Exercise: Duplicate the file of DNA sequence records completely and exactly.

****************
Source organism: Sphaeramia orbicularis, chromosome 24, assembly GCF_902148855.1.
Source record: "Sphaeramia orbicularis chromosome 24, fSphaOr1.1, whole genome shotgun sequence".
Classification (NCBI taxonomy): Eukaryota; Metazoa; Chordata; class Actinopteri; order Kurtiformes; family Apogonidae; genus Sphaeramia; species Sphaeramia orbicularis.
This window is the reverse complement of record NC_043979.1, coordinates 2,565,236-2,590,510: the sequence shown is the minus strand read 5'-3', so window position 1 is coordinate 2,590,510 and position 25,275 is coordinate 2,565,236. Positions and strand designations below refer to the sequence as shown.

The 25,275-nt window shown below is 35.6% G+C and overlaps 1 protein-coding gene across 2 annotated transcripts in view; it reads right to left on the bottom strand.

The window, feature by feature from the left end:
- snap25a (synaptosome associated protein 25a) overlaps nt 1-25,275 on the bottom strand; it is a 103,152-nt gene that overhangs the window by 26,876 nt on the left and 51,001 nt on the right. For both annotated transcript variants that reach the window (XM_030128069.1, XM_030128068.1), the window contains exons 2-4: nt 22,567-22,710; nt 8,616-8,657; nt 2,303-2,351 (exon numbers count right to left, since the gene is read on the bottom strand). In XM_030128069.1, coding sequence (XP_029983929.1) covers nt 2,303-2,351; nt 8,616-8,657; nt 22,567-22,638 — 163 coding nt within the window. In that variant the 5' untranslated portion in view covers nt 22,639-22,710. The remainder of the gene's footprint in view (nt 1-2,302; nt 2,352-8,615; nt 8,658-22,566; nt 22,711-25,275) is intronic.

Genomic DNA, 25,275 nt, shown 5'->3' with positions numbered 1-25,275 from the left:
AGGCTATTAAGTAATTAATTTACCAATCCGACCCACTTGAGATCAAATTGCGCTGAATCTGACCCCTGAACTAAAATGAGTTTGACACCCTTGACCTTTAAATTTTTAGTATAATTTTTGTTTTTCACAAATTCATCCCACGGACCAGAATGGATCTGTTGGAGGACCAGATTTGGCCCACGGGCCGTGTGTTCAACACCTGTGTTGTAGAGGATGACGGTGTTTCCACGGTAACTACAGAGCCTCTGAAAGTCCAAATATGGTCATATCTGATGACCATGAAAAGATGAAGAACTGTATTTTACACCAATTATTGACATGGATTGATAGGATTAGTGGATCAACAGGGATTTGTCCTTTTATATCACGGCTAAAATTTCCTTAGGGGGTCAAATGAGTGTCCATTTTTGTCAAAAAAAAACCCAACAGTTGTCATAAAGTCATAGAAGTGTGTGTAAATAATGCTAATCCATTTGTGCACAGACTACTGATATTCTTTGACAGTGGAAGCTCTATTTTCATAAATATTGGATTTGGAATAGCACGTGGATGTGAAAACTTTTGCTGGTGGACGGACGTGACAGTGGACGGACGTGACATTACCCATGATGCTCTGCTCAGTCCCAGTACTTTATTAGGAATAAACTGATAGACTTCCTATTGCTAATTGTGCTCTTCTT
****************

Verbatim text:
Source organism: Sphaeramia orbicularis, chromosome 24, assembly GCF_902148855.1.
Source record: "Sphaeramia orbicularis chromosome 24, fSphaOr1.1, whole genome shotgun sequence".
Classification (NCBI taxonomy): Eukaryota; Metazoa; Chordata; class Actinopteri; order Kurtiformes; family Apogonidae; genus Sphaeramia; species Sphaeramia orbicularis.
This window is the reverse complement of record NC_043979.1, coordinates 2,565,236-2,590,510: the sequence shown is the minus strand read 5'-3', so window position 1 is coordinate 2,590,510 and position 25,275 is coordinate 2,565,236. Positions and strand designations below refer to the sequence as shown.

The 25,275-nt window shown below is 35.6% G+C and overlaps 1 protein-coding gene across 2 annotated transcripts in view; it reads right to left on the bottom strand.

The window, feature by feature from the left end:
- snap25a (synaptosome associated protein 25a) overlaps nt 1-25,275 on the bottom strand; it is a 103,152-nt gene that overhangs the window by 26,876 nt on the left and 51,001 nt on the right. For both annotated transcript variants that reach the window (XM_030128069.1, XM_030128068.1), the window contains exons 2-4: nt 22,567-22,710; nt 8,616-8,657; nt 2,303-2,351 (exon numbers count right to left, since the gene is read on the bottom strand). In XM_030128069.1, coding sequence (XP_029983929.1) covers nt 2,303-2,351; nt 8,616-8,657; nt 22,567-22,638 — 163 coding nt within the window. In that variant the 5' untranslated portion in view covers nt 22,639-22,710. The remainder of the gene's footprint in view (nt 1-2,302; nt 2,352-8,615; nt 8,658-22,566; nt 22,711-25,275) is intronic.

Genomic DNA, 25,275 nt, shown 5'->3' with positions numbered 1-25,275 from the left:
AGGCTATTAAGTAATTAATTTACCAATCCGACCCACTTGAGATCAAATTGCGCTGAATCTGACCCCTGAACTAAAATGAGTTTGACACCCTTGACCTTTAAATTTTTAGTATAATTTTTGTTTTTCACAAATTCATCCCACGGACCAGAATGGATCTGTTGGAGGACCAGATTTGGCCCACGGGCCGTGTGTTCAACACCTGTGTTGTAGAGGATGACGGTGTTTCCACGGTAACTACAGAGCCTCTGAAAGTCCAAATATGGTCATATCTGATGACCATGAAAAGATGAAGAACTGTATTTTACACCAATTATTGACATGGATTGATAGGATTAGTGGATCAACAGGGATTTGTCCTTTTATATCACGGCTAAAATTTCCTTAGGGGGTCAAATGAGTGTCCATTTTTGTCAAAAAAAAACCCAACAGTTGTCATAAAGTCATAGAAGTGTGTGTAAATAATGCTAATCCATTTGTGCACAGACTACTGATATTCTTTGACAGTGGAAGCTCTATTTTCATAAATATTGGATTTGGAATAGCACGTGGATGTGAAAACTTTTGCTGGTGGACGGACGTGACAGTGGACGGACGTGACATTACCCATGATGCTCTGCTCAGTCCCAGTACTTTATTAGGAATAAACTGATAGACTTCCTATTGCTAATTGTGCTCTTCTT